August 19. Mom and I woke up this morning to a broken air conditioner. The normal temperature for central Texas in August approaches 100 degrees. Fortunately, my parents had zoned air conditioning, so the house wasn’t unbearably hot. We were able to schedule a service call before we left home.

Mom and I arrived at the hospital shortly after 7:30 A.M. and saw that Dad was still restrained. We noticed that he was on the trach collar and was breathing hard. We quickly learned that he had been on the trach collar all night. The night staff had taken it upon themselves to extend his eight-hour trial to more than 20 hours. We asked Charma, his nurse, to call Dr. Stewart. When Dr. Stewart arrived, he had Janie, the respiratory therapist, put Dad back on CPAP support. While Janie was making the change, she removed some large clogs from Dad’s throat by using saline to lavage the tracheostomy tube. She said that after Dad’s lungs had had some time to rest, they could move him back to the trach collar. We wanted him to get back on a schedule of using the trach collar during the day and CPAP at night. The doctor wasn’t too thrilled that Dad had not been moved back to CPAP support during the night. While the doctor was in the room, he told us that Dad’s WBC count was now 11.9, which was an improvement from yesterday.

imagesDr. Stewart then told me and Mom that he wanted to meet with us in a conference room to consult with us about some of Dad’s future possibilities. He started off this consultation by stating that they considered Dad’s recovery to be one of their best achievements and acknowledged our part in that success. He went on to say that he suspected that if Dad did go home, he could have more episodes of pneumonia. He continued by saying that Dad might never fully develop the ability to swallow, and if he did, he could very likely choke on his food and develop pneumonia again. He went on to say that although Dad might never be able to eat peas and carrots, we should let him eat what he wants, regardless of the consequences. He said that there was a good chance that Dad would go home with a trach tube. After that disheartening meeting with one of our favorite caregivers, Mom and I returned to Dad’s room.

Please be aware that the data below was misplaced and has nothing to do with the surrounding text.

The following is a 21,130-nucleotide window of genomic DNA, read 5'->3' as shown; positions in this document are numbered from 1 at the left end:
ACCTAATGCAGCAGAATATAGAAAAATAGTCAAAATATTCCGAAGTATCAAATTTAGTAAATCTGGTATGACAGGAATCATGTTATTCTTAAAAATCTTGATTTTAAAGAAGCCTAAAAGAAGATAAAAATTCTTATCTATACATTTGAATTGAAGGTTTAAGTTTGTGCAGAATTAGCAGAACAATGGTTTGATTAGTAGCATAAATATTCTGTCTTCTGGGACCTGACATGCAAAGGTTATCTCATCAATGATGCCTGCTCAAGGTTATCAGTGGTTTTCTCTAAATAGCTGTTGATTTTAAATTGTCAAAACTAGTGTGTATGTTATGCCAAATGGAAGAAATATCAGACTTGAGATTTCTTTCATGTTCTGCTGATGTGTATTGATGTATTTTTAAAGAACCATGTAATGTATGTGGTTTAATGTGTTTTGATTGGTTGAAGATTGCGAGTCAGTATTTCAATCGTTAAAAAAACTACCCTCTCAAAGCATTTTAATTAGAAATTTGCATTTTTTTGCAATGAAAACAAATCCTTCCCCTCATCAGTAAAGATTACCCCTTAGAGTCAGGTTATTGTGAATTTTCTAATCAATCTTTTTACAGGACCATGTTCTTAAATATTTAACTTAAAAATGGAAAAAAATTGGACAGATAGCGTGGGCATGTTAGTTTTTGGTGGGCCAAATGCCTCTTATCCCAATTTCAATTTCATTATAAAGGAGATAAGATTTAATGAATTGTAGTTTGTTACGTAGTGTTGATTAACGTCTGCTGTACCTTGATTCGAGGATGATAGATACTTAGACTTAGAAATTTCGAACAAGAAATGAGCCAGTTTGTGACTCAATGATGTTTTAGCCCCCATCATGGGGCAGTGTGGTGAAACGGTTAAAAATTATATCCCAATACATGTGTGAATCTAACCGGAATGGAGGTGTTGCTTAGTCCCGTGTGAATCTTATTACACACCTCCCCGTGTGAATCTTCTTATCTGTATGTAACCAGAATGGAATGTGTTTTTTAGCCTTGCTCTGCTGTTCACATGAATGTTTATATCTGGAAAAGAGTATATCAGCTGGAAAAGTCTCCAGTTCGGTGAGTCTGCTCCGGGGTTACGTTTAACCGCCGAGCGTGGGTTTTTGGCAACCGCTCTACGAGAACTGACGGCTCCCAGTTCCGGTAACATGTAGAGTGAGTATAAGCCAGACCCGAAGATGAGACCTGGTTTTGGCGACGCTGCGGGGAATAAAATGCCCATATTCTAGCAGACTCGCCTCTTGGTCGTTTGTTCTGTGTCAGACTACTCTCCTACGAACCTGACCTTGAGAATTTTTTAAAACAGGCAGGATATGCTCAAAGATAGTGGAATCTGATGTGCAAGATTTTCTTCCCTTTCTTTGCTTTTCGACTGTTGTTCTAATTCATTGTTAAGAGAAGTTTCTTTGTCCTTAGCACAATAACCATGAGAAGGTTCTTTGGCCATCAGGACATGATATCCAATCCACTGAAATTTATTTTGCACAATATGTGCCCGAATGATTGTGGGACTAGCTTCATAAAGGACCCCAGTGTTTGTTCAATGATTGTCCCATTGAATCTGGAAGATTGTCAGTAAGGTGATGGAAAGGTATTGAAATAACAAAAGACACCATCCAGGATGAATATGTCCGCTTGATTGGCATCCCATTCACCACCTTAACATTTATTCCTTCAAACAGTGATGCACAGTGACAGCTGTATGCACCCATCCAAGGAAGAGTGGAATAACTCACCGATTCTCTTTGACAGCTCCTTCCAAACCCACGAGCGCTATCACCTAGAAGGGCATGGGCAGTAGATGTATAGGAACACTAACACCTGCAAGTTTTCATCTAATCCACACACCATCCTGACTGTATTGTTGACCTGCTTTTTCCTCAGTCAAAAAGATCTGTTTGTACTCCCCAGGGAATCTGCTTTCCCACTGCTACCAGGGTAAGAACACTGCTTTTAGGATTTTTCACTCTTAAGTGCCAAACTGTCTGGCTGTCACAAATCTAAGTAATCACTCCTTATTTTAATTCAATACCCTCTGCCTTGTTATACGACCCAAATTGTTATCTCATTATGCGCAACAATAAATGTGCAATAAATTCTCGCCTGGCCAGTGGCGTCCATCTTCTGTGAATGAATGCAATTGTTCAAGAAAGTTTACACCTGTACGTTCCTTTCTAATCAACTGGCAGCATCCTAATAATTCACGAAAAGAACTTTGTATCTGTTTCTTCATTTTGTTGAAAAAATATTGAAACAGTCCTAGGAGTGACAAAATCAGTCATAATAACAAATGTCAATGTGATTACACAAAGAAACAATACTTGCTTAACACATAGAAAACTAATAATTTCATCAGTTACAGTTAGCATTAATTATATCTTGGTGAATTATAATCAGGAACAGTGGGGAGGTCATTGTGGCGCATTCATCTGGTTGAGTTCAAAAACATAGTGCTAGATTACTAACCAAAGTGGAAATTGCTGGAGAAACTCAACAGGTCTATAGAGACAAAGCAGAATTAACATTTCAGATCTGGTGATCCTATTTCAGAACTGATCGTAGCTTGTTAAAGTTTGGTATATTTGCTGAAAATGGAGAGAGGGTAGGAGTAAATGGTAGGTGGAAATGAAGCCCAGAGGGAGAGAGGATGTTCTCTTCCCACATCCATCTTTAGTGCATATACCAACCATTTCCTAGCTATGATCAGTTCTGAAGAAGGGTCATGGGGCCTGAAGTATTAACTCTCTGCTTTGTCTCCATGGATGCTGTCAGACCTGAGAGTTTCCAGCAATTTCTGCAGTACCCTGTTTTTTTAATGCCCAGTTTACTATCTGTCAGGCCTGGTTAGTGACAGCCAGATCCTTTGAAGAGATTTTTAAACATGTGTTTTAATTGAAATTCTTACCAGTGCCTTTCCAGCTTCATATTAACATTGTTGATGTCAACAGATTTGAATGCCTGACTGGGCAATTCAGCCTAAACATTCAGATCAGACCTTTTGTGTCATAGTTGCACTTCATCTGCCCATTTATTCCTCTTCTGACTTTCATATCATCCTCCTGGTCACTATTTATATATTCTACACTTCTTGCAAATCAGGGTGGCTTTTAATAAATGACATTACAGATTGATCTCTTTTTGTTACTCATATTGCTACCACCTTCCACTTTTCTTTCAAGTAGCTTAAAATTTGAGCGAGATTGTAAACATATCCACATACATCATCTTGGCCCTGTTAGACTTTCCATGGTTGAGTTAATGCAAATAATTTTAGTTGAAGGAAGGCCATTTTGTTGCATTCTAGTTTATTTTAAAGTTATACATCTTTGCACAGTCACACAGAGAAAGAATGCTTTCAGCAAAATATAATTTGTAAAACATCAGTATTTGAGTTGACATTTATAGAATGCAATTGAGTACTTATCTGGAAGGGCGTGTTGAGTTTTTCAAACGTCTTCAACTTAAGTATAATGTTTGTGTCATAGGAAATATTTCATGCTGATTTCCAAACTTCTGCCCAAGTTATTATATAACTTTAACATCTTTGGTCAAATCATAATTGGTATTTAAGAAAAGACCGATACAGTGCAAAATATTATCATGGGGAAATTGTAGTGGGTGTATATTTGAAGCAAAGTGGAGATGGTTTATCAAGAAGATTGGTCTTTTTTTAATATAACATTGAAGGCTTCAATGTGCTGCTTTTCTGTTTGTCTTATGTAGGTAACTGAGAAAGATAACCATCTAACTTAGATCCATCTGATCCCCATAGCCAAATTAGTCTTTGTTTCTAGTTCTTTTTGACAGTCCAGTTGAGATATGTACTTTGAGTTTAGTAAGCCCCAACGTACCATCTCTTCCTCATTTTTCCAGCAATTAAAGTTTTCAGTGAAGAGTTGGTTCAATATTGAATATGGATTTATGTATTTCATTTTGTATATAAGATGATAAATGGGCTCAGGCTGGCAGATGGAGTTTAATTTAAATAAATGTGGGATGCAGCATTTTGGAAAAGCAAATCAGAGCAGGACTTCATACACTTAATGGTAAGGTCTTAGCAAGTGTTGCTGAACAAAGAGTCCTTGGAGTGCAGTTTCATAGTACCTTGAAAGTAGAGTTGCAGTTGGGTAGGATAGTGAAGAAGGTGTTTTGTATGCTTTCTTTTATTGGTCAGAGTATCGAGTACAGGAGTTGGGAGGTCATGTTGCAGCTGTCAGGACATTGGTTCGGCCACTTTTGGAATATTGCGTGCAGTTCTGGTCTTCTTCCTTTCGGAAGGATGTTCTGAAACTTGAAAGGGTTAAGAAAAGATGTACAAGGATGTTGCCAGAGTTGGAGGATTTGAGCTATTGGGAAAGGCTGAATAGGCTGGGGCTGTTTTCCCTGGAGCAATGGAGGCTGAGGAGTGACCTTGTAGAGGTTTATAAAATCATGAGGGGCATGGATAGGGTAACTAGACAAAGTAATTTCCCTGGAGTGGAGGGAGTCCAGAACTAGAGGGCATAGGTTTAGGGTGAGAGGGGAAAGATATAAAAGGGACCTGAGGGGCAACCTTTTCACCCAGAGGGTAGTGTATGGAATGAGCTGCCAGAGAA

Brandon, who was helping Janie, came in at 9:00 A.M. to administer some oral care, which was a disaster. Dad wanted no part of it and spit out the mouthwash. It was ironic how much Dad hated the procedures that were most important to his recovery.

During the morning rounds, the attending physician, Dr. Shekhar Anant Ghamande, told us that Dad had some new drug-resistant infection, which was why there was some purulence in Dad’s secretions. To combat it, they would start Dad on Meropenem, one of the three antibiotics that they could prescribe for this infection. Aside from the infection in his lungs and the pressure sores, Dad was progressing well. The doctor also said that Dad could get a speaking valve today! I had the doctor tell Dad the good news, but Dad asked only if he could go home.

Barbara, one of the hospital chaplains, stopped by to visit Dad. We had come to know her pretty well during Dad’s stay, and she had been very helpful. As I had mentioned earlier, the chaplains were the people to ask about anything in the hospital. During Barbara’s visit, she confided to me and Mom that she was retiring at the end of the month.